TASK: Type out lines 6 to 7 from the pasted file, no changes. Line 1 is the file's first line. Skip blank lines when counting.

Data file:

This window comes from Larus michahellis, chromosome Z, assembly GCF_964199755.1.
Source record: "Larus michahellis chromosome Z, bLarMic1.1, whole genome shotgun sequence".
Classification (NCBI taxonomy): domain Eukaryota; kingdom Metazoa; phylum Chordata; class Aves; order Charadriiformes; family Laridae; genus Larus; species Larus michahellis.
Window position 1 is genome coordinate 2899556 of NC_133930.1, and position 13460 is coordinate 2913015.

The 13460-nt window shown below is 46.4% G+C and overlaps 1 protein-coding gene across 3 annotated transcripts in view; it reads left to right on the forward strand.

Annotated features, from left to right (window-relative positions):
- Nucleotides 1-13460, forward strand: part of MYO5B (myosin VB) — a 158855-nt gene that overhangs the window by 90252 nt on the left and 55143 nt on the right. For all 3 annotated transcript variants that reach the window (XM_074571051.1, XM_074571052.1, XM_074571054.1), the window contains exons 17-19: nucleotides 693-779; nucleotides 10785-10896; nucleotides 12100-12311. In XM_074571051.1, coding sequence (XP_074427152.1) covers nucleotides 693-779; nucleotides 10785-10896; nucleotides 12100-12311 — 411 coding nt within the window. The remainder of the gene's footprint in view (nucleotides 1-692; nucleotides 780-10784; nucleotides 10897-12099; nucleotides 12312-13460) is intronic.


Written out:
Annotated features, from left to right (window-relative positions):
- Nucleotides 1-13460, forward strand: part of MYO5B (myosin VB) — a 158855-nt gene that overhangs the window by 90252 nt on the left and 55143 nt on the right. For all 3 annotated transcript variants that reach the window (XM_074571051.1, XM_074571052.1, XM_074571054.1), the window contains exons 17-19: nucleotides 693-779; nucleotides 10785-10896; nucleotides 12100-12311. In XM_074571051.1, coding sequence (XP_074427152.1) covers nucleotides 693-779; nucleotides 10785-10896; nucleotides 12100-12311 — 411 coding nt within the window. The remainder of the gene's footprint in view (nucleotides 1-692; nucleotides 780-10784; nucleotides 10897-12099; nucleotides 12312-13460) is intronic.